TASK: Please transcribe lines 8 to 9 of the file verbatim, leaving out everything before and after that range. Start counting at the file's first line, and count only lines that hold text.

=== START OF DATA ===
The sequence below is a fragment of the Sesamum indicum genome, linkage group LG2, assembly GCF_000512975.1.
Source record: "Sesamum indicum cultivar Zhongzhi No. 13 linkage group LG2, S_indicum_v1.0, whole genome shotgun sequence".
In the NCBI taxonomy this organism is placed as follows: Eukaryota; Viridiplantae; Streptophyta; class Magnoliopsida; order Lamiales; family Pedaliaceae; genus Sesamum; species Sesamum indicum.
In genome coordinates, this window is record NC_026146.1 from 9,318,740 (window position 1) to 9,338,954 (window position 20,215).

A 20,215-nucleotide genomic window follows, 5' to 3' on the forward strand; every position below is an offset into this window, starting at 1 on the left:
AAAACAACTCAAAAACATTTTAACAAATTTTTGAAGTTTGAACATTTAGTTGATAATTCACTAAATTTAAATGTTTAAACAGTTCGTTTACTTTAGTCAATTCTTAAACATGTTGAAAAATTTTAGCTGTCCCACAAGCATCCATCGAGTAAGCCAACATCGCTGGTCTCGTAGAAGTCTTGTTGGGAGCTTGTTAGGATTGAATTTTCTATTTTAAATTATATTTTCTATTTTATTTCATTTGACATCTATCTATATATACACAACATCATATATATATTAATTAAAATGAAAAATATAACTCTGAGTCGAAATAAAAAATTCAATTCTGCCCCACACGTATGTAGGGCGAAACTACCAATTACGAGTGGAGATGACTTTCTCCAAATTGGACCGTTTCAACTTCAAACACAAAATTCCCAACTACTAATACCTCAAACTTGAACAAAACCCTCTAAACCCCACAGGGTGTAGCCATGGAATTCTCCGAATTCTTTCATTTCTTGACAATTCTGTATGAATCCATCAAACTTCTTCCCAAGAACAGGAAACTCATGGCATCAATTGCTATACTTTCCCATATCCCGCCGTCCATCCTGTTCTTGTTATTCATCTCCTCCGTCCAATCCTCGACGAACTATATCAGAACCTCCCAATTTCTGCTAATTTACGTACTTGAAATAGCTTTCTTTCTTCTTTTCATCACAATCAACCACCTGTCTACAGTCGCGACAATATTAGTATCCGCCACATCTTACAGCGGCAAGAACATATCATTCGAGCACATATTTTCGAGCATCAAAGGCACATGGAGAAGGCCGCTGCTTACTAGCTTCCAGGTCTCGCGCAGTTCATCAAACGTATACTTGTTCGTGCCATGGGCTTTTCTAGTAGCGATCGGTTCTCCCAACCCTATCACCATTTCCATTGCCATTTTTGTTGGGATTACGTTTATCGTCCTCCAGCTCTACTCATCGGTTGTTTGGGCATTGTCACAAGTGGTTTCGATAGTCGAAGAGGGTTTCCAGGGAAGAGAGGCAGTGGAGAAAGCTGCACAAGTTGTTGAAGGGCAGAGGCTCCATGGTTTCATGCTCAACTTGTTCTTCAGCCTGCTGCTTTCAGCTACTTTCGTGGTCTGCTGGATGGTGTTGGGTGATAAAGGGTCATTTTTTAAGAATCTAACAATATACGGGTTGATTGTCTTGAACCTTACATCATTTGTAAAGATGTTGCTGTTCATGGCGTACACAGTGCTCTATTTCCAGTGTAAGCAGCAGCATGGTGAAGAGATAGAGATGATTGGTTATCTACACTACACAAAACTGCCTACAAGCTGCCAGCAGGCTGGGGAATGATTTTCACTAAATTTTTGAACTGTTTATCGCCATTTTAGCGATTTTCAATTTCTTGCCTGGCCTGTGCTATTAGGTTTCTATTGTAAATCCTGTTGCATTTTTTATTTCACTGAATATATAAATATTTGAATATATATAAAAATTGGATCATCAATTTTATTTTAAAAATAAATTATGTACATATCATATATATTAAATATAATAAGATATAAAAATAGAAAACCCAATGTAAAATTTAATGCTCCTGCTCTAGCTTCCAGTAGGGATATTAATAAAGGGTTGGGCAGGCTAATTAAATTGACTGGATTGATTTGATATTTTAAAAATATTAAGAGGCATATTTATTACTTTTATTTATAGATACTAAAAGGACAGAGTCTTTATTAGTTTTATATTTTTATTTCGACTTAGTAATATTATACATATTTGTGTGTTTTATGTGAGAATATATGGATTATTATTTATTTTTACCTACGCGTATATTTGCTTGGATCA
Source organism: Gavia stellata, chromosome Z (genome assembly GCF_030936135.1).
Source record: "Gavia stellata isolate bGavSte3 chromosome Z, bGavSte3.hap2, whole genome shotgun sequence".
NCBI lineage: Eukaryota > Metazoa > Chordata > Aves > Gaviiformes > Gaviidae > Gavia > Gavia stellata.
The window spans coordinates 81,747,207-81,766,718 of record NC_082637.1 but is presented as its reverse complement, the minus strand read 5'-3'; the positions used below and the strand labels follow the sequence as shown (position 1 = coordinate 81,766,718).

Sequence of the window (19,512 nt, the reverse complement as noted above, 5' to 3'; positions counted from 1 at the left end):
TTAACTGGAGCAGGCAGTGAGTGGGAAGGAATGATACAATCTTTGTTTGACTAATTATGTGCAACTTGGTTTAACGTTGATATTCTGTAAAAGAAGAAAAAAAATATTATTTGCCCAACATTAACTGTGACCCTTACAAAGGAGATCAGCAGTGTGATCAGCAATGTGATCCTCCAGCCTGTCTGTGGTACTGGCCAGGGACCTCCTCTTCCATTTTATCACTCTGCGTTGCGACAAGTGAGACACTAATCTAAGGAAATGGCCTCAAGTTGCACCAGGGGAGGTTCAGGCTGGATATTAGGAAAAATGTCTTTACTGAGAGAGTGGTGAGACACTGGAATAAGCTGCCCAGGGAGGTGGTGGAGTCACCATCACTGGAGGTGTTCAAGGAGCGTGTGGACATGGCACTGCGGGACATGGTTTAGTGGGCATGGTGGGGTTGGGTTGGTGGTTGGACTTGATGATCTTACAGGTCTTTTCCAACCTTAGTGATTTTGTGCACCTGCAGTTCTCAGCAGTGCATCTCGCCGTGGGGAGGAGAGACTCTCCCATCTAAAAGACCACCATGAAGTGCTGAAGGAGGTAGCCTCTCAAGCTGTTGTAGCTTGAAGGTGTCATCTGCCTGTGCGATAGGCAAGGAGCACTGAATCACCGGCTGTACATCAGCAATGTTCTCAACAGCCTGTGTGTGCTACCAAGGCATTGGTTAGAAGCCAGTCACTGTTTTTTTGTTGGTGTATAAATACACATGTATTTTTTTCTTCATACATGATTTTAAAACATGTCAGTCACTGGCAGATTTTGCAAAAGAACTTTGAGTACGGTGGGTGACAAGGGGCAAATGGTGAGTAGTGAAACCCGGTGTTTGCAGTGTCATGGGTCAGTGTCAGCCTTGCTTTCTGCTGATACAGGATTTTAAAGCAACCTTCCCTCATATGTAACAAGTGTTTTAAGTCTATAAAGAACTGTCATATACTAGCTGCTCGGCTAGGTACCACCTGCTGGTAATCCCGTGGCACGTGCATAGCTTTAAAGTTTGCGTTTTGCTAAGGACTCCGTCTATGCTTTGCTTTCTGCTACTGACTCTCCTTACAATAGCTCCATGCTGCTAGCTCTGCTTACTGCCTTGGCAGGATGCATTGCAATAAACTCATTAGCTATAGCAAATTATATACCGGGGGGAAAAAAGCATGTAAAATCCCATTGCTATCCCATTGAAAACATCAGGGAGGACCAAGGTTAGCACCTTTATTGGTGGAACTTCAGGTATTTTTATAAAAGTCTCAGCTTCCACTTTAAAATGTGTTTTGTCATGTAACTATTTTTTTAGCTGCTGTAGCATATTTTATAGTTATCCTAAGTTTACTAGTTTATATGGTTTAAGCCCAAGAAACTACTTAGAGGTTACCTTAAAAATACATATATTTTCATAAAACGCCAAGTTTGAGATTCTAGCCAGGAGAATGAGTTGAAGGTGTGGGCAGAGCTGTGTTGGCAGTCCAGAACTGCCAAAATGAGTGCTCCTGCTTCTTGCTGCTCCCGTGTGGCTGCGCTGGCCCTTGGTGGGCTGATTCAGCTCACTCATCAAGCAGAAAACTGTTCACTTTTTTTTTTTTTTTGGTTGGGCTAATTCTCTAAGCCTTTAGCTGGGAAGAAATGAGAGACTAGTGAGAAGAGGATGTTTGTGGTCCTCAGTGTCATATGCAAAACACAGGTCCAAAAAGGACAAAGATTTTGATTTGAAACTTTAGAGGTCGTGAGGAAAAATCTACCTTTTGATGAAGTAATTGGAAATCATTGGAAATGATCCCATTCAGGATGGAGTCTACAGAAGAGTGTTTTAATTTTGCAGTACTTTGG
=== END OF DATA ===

Source record: "Gavia stellata isolate bGavSte3 chromosome Z, bGavSte3.hap2, whole genome shotgun sequence".
NCBI lineage: Eukaryota > Metazoa > Chordata > Aves > Gaviiformes > Gaviidae > Gavia > Gavia stellata.